Microsoft calls time on ancient TLS in Windows, breaking own stuff in the process


As the article stated, many versions of SQL server will break hard from my testing.

My application doesn't officially support newer versions of SQL server. So, its either run unsupported SQL version and hope it works 100% correctly, keep the old version, and disable Microsoft's force changes, or replace the whole thing at some unknown cost, and unknown amount of migration and dev work.

In my testing, Microsoft's TLS patches for SQL don't work reliably. The only fix is to do major version upgrades.

I've also got old network devices online. They right now have their management links isolated, but now we'll have to keep out-of-date desktops around so that they can still be managed.

Rip and replace is the only option. Otherwise, operationally they work totally fine for our needs. Its not a security application, but just because the UI was written long ago the whole thing needs to be tossed.

Why securing East-West network traffic is so important – and how it can be done


Re: bad example

>> PCI (I think PCI existed back then) has pretty strict rules about limiting access

Yes, PCI existed long before then.

I think PCI is applied unfairly overall. Huge corporations seem to get free passes at doing horrible PCI violations, while small and midsized get raked over the coals.

I believe it was shown that Target & TJ Max (another credit-card breach due to wifi based roaming cash registers) were keeping way more data than allowed by PCI, such as the CVV and other data they should not have been.


Re: bad example

It was widely discussed in the news around the original Target breach story.

It probably is embedded into many people's minds.

Douglas Adams was right: Telephone sanitizers are terrible human beings


There are little red caps you are supposed to use on 66 blocks for data lines, especially things like 56k DDS and T1 lines. To prevent this very thing.

Of course most techs (especially any of the crews in the last 25 years) didn't know what the red caps signified, and once the data line is dead, it just sits there taking up room anyway.

I've been in closets that have many many dozens of T1 NIU cabinets without a single lit line in them. Because who gets a T1 any more (for voice or data).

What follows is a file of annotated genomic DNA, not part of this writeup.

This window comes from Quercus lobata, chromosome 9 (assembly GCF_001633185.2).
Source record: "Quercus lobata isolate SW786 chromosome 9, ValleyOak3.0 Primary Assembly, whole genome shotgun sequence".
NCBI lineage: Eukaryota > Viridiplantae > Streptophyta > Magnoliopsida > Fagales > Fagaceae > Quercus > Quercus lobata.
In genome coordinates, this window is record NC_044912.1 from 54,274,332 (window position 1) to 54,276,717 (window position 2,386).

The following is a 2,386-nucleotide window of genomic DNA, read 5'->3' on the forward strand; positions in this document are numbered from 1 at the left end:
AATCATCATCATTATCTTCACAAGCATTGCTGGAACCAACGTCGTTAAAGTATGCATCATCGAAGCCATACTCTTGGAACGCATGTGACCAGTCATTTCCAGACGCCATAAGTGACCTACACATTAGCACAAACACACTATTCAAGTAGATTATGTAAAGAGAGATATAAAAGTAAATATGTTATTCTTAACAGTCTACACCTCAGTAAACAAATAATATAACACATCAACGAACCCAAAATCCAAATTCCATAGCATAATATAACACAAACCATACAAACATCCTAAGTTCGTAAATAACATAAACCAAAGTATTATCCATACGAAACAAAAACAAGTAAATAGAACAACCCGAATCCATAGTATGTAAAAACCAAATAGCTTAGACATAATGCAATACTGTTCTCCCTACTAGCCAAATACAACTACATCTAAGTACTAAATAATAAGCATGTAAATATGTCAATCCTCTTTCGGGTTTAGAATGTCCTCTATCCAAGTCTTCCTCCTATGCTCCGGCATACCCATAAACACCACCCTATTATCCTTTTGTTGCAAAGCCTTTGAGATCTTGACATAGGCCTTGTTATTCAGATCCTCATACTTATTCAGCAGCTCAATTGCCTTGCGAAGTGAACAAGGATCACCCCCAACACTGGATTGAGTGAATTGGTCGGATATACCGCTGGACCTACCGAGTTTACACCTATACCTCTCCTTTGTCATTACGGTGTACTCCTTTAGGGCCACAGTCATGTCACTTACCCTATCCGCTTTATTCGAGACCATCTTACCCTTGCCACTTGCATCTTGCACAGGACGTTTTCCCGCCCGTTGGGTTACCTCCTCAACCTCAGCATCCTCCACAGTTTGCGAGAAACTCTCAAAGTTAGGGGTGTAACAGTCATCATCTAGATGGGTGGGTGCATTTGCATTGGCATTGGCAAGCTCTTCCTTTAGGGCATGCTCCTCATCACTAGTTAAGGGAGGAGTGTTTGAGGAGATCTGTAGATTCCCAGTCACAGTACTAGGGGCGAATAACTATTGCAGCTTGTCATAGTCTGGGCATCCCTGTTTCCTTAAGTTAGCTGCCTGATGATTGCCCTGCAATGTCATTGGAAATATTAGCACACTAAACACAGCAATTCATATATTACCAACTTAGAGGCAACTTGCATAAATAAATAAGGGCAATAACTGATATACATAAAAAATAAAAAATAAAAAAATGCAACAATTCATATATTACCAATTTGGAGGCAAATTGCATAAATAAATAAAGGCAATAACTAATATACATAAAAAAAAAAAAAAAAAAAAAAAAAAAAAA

Alpine Linux 3.18 fixes DNS over TCP issue, now ready for all the internet's problems


DNS over TCP is used anytime the response is over 512 characters.

With DNSSec, SPF records, DKIM records, large MX record sets, etc. all being over 512 characters, not being able to receive a DNS packet response over TCP is a severe deficiency.

If all you are doing is looking up web site addresses, it might not be such an issue, but if you are doing email in what-so-ever fashion, most likely things were failing left and right for Alpine users.

An important system on project [REDACTED] was all [REDACTED] up


Security Systems look ancient when you install them out of the box, let alone how long they keep them running.

The one that controls my floor has a software interface looks like it was written in TurboPascal, and I know it was installed 25 years ago...

I'm shocked the drive hasn't fried itself yet.

VMware’s vSphere 8 Update 1 debuts under revised product release regime


I'm guessing that IA/GA dance was to make atone for the showstopping bugs found in vSphere 7.0, vSphere 7.0U1 & vSphere 7.0U2 releases.

Thankfully 7.0U3 seems pretty stable overall from the getgo.

All of their releases used to be GA releases, they only started the IA recently.

8.0U1 should be the first milestone patch release of 8.0 (which has been good to us as well so far). Its not like a major new version.

Techie called out to customer ASAP, then: Do nothing


Re: Sounds like the same contract people where working at last weeks on call

> I used to work where we had a 4 hour fix contract ...

Yeah, all of those are now 4 hour response, and best effort to fix.

We'll guarantee you get an initial response from T1 support via email within 4 hours. You may get parts by the end of day. Maybe tomorrow. Maybe nextweek depending where we have them.